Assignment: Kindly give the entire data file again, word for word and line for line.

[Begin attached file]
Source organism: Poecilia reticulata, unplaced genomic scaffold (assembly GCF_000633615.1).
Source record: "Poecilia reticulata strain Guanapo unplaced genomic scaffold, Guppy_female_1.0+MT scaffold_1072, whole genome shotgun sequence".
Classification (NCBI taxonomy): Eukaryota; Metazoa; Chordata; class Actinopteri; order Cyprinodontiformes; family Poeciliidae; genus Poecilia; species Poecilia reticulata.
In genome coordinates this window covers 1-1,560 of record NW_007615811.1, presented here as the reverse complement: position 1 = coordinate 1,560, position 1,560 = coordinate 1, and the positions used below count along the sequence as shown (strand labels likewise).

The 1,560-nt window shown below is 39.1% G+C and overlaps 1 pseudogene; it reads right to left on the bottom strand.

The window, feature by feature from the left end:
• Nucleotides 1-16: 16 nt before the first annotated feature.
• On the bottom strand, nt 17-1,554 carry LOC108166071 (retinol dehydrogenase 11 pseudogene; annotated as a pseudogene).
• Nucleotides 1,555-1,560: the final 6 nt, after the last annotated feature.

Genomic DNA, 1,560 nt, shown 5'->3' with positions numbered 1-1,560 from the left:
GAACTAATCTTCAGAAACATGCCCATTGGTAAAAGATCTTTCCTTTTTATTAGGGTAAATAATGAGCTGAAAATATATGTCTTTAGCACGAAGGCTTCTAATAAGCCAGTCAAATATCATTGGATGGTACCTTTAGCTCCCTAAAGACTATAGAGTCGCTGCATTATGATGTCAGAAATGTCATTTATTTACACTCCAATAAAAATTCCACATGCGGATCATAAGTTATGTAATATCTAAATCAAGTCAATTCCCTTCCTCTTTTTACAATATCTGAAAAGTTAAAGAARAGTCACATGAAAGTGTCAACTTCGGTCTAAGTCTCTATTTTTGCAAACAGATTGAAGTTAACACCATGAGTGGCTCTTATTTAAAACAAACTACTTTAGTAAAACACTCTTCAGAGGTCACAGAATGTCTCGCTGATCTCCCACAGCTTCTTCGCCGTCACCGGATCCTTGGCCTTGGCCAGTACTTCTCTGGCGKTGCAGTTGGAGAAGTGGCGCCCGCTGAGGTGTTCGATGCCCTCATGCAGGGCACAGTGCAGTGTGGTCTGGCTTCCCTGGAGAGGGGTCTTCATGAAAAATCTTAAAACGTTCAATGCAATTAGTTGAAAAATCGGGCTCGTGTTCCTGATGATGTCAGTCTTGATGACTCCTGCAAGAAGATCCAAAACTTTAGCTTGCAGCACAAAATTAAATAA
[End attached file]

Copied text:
Source organism: Poecilia reticulata, unplaced genomic scaffold (assembly GCF_000633615.1).
Source record: "Poecilia reticulata strain Guanapo unplaced genomic scaffold, Guppy_female_1.0+MT scaffold_1072, whole genome shotgun sequence".
Classification (NCBI taxonomy): Eukaryota; Metazoa; Chordata; class Actinopteri; order Cyprinodontiformes; family Poeciliidae; genus Poecilia; species Poecilia reticulata.
In genome coordinates this window covers 1-1,560 of record NW_007615811.1, presented here as the reverse complement: position 1 = coordinate 1,560, position 1,560 = coordinate 1, and the positions used below count along the sequence as shown (strand labels likewise).

The 1,560-nt window shown below is 39.1% G+C and overlaps 1 pseudogene; it reads right to left on the bottom strand.

The window, feature by feature from the left end:
• Nucleotides 1-16: 16 nt before the first annotated feature.
• On the bottom strand, nt 17-1,554 carry LOC108166071 (retinol dehydrogenase 11 pseudogene; annotated as a pseudogene).
• Nucleotides 1,555-1,560: the final 6 nt, after the last annotated feature.

Genomic DNA, 1,560 nt, shown 5'->3' with positions numbered 1-1,560 from the left:
GAACTAATCTTCAGAAACATGCCCATTGGTAAAAGATCTTTCCTTTTTATTAGGGTAAATAATGAGCTGAAAATATATGTCTTTAGCACGAAGGCTTCTAATAAGCCAGTCAAATATCATTGGATGGTACCTTTAGCTCCCTAAAGACTATAGAGTCGCTGCATTATGATGTCAGAAATGTCATTTATTTACACTCCAATAAAAATTCCACATGCGGATCATAAGTTATGTAATATCTAAATCAAGTCAATTCCCTTCCTCTTTTTACAATATCTGAAAAGTTAAAGAARAGTCACATGAAAGTGTCAACTTCGGTCTAAGTCTCTATTTTTGCAAACAGATTGAAGTTAACACCATGAGTGGCTCTTATTTAAAACAAACTACTTTAGTAAAACACTCTTCAGAGGTCACAGAATGTCTCGCTGATCTCCCACAGCTTCTTCGCCGTCACCGGATCCTTGGCCTTGGCCAGTACTTCTCTGGCGKTGCAGTTGGAGAAGTGGCGCCCGCTGAGGTGTTCGATGCCCTCATGCAGGGCACAGTGCAGTGTGGTCTGGCTTCCCTGGAGAGGGGTCTTCATGAAAAATCTTAAAACGTTCAATGCAATTAGTTGAAAAATCGGGCTCGTGTTCCTGATGATGTCAGTCTTGATGACTCCTGCAAGAAGATCCAAAACTTTAGCTTGCAGCACAAAATTAAATAA